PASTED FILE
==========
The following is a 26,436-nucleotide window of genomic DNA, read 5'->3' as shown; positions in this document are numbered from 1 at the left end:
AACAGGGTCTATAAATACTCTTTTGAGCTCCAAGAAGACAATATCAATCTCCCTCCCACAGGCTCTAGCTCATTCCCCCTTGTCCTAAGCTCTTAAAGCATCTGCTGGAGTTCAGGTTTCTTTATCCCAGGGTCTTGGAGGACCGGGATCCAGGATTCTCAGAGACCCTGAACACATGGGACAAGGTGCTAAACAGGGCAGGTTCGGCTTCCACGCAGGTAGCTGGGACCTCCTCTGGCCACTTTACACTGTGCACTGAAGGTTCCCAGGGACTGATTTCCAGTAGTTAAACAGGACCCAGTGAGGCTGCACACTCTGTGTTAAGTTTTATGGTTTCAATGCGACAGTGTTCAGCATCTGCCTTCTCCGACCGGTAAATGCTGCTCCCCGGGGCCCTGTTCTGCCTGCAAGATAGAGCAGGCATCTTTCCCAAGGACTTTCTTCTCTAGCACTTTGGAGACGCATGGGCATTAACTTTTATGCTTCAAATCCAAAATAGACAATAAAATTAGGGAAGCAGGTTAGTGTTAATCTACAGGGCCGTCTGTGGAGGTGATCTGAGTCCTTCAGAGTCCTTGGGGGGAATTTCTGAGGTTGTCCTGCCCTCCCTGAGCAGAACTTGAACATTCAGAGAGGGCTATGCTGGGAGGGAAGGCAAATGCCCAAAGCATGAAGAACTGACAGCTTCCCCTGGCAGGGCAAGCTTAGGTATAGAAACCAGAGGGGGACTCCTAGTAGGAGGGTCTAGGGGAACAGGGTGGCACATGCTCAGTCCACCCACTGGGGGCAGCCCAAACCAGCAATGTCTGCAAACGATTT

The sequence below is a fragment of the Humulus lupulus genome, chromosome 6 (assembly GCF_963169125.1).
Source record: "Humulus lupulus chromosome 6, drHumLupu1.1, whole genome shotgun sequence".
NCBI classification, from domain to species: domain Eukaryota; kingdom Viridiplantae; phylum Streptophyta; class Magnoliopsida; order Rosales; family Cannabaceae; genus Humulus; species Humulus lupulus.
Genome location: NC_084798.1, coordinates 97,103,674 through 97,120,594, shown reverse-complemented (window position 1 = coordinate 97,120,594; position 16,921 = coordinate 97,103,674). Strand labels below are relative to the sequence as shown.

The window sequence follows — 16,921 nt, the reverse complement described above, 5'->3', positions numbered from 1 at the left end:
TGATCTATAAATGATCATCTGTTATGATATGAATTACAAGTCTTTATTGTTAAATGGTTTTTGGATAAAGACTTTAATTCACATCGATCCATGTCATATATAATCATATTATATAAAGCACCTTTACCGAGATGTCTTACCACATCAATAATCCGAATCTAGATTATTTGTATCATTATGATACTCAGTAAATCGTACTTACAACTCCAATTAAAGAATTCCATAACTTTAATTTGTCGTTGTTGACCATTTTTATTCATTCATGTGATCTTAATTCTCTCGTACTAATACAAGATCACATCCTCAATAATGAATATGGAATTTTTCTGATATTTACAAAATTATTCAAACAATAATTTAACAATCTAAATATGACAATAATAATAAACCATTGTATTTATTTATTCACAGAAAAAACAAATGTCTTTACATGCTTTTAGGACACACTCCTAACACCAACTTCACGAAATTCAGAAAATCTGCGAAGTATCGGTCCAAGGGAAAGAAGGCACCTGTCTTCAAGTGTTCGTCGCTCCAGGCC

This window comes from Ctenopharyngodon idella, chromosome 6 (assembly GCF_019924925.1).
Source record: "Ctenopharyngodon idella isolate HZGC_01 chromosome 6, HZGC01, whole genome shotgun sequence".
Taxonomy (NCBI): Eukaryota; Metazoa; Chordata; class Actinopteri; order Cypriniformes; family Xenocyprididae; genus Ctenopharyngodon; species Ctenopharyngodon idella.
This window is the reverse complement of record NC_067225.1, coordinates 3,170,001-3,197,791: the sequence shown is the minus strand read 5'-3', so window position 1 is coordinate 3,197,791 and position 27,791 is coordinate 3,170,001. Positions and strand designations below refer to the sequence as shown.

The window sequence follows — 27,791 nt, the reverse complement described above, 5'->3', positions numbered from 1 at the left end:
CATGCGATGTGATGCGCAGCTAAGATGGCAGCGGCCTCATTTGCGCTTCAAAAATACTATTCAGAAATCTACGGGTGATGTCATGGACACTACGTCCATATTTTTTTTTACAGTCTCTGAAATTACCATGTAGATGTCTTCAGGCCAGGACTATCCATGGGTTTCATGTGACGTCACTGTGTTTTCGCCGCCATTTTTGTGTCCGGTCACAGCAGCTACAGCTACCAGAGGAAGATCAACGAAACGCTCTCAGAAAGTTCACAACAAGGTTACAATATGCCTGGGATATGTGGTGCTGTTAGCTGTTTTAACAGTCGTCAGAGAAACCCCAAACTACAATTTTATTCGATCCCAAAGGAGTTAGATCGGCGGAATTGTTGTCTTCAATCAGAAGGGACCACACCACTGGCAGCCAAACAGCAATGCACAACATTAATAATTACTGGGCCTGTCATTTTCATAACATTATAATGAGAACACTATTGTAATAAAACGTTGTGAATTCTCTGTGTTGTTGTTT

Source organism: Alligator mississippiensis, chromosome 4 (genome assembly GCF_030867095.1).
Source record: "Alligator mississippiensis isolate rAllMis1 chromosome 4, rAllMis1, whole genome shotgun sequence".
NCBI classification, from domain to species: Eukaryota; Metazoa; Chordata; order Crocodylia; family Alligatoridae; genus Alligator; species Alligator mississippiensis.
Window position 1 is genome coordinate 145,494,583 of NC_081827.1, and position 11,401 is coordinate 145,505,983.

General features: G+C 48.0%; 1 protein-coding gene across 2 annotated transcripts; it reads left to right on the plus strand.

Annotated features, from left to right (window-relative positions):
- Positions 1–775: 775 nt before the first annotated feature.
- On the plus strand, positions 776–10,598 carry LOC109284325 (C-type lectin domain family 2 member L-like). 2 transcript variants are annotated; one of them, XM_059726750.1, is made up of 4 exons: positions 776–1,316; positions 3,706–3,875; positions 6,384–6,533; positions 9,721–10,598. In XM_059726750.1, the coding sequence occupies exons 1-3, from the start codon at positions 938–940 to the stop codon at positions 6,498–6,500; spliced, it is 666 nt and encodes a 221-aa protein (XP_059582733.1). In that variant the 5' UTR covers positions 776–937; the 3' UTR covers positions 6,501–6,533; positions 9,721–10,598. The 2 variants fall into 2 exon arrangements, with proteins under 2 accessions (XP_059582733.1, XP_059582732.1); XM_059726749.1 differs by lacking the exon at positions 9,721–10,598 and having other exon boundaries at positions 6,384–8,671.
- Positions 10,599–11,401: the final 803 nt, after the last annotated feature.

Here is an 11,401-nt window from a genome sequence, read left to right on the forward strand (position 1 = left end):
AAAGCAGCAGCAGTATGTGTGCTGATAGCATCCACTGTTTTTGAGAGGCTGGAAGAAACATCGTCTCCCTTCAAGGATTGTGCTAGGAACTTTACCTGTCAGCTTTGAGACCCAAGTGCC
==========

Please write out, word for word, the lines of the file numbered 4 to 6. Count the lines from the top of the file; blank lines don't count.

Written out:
Source record: "Humulus lupulus chromosome 6, drHumLupu1.1, whole genome shotgun sequence".
NCBI classification, from domain to species: domain Eukaryota; kingdom Viridiplantae; phylum Streptophyta; class Magnoliopsida; order Rosales; family Cannabaceae; genus Humulus; species Humulus lupulus.
Genome location: NC_084798.1, coordinates 97,103,674 through 97,120,594, shown reverse-complemented (window position 1 = coordinate 97,120,594; position 16,921 = coordinate 97,103,674). Strand labels below are relative to the sequence as shown.